The journey to pathology often leads to leadership. That’s particularly true for Jasmine Saleh, MD, MPH, and Ashley Volaric, MD.

Dr. Saleh is one of this year’s Leadership Development Awards honorees. Dr. Volaric was a recipient in 2018.

Born bilaterally deaf into a world of silence, Dr. Saleh was 5 years old when she received a cochlear implant. “My journey has been an obstacle course of overcoming physical hardship, championing emotional turmoil, and battling social stigma,” Dr. Saleh said. As is the case with many pathologists, Dr. Saleh feels her personal experiences provided the characteristics that are essential for leadership.

“Travelling this road has instilled in me a strong sense of empathy, compassion, and the ability to be an astute listener who can sensitively respond to others,” Dr. Saleh said. She plans to share the stories of her journey “from research at the bench side to that of the bedside, and from the experience of walking through refugee camps overseas to health policy, quality improvement, and advocacy right here at home.”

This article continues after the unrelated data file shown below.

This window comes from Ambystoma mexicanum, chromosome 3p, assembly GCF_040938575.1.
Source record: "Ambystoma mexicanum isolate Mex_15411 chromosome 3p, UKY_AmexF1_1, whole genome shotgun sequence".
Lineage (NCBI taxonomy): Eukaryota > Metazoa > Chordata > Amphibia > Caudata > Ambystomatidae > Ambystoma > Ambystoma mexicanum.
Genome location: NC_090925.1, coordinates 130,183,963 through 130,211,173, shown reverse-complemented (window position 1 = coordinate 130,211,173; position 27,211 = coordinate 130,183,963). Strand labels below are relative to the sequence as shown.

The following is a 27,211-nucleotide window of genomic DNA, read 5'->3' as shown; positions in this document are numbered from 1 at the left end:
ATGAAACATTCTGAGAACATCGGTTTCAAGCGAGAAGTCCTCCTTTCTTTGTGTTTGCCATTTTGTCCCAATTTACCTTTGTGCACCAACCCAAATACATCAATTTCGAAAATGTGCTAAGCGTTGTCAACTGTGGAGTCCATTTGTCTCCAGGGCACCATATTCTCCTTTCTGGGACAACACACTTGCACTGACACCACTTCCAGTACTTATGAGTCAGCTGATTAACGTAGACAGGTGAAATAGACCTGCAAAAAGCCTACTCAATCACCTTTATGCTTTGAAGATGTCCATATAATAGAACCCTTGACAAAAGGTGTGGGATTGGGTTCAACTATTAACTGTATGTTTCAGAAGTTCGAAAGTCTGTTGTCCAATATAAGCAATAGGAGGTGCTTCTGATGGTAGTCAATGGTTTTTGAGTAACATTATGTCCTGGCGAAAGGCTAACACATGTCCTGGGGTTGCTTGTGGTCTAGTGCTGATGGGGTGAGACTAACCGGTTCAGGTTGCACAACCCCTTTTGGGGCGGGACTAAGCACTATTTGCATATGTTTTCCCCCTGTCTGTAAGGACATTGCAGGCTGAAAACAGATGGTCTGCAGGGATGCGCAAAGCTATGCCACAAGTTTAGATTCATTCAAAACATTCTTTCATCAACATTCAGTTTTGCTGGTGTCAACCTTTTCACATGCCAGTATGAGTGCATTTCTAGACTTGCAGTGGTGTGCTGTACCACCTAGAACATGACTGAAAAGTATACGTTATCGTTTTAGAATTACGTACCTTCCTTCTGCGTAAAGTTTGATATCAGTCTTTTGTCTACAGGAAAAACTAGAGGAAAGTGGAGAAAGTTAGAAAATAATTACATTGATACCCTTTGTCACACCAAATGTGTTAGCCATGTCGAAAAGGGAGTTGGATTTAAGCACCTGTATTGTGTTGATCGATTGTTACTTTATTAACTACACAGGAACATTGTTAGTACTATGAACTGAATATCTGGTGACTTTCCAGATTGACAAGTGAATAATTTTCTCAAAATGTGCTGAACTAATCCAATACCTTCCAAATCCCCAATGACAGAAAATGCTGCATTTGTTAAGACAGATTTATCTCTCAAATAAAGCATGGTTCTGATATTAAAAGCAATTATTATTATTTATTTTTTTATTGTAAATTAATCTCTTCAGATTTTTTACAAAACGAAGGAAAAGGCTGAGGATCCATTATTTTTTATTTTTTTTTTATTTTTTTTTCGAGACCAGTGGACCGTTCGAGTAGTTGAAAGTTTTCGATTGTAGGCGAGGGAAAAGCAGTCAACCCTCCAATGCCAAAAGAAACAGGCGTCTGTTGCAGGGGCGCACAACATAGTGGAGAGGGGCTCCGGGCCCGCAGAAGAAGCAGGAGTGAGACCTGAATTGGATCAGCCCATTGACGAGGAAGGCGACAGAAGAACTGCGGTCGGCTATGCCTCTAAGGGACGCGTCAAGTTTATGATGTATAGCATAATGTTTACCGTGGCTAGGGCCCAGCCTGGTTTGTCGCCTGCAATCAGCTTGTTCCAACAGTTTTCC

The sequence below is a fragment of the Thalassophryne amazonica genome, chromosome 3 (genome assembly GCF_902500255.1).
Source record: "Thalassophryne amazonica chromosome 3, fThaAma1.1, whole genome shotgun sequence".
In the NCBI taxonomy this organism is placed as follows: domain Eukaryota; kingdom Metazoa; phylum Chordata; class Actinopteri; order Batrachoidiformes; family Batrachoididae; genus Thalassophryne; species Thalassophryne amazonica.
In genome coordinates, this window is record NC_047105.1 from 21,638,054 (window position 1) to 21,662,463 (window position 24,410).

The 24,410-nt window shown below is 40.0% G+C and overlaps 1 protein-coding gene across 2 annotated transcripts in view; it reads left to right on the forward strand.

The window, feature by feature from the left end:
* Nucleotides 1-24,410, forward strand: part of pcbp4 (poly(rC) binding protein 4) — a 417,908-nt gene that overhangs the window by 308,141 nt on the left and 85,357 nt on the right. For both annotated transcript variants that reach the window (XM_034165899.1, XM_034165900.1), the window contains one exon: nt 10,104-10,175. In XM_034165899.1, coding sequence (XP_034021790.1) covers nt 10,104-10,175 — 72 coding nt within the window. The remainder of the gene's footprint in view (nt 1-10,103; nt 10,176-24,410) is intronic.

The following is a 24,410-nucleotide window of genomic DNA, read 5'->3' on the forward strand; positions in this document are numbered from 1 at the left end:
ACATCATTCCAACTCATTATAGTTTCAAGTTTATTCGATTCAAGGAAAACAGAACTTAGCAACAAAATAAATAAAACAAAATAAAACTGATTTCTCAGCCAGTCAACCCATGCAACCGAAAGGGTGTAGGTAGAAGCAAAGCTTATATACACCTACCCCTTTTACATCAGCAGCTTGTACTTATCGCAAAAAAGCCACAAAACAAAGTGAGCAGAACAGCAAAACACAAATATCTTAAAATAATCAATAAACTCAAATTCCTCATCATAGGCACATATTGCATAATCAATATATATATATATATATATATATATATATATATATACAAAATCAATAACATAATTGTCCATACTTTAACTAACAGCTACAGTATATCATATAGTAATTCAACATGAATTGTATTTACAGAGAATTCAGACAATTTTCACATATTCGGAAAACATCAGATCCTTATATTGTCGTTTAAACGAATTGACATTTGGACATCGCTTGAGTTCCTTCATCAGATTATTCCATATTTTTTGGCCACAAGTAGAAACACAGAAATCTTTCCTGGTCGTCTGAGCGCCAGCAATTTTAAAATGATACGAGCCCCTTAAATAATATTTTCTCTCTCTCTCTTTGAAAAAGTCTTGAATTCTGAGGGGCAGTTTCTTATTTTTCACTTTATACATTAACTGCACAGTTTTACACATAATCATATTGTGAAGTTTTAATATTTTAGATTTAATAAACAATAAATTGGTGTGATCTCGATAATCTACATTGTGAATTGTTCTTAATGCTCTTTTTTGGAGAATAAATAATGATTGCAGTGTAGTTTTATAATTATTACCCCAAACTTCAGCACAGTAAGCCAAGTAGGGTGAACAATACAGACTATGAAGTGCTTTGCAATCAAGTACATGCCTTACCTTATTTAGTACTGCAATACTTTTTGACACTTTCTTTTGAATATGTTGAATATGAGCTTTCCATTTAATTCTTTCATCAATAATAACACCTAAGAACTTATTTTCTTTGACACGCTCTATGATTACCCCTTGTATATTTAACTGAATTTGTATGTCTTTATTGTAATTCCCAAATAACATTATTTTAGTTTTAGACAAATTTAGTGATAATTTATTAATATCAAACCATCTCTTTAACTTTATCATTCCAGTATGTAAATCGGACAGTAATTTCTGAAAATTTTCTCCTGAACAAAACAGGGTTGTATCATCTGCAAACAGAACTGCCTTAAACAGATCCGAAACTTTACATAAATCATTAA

Pathologists as Public Health Leaders

Dr. Ashley Volaric presents at the CAP18 Annual Meeting.

Like Dr. Saleh, Dr. Volaric has found that pathology provides opportunities to take on leadership roles. “Especially in the realm of global medicine and public health, pathologists are keenly trained to understand population-level disease processes, which suits them aptly for leading these kinds of initiatives.”

As a resident, Dr. Volaric was among the volunteers at the See, Test & Treat program in Norton, Virginia, in 2017. According to her, See, Test & Treat is just one example of pathologists taking the lead to directly help patients. “We are at the start of becoming public health leaders both in the United States and abroad,” Dr. Volaric said. “It is exciting to be at the start of my own career and see this unfold.”

In describing their experiences as they transition into the practice of pathology, Dr. Saleh and Dr. Volaric use words and phrases such as “broad knowledge,” “global medicine,” “exciting,” “passion,” “benefits others,” “initiative,” “innovation,” and “quality.” The overlap seems more than pure coincidence.

As recipients of the CAP Foundation’s Leadership Development Award, Dr. Saleh and Dr. Volaric stand with other honorees, setting the standard for physicians who are preparing to enter the practice of pathology.

Dr. Saleh is a resident in Anatomic and Clinical Pathology at the Loyola University Medical Center in Maywood, Illinois. Dr. Volaric is a resident in the University of Virginia Health System’s Department of Pathology in Charlottesville, Virginia.

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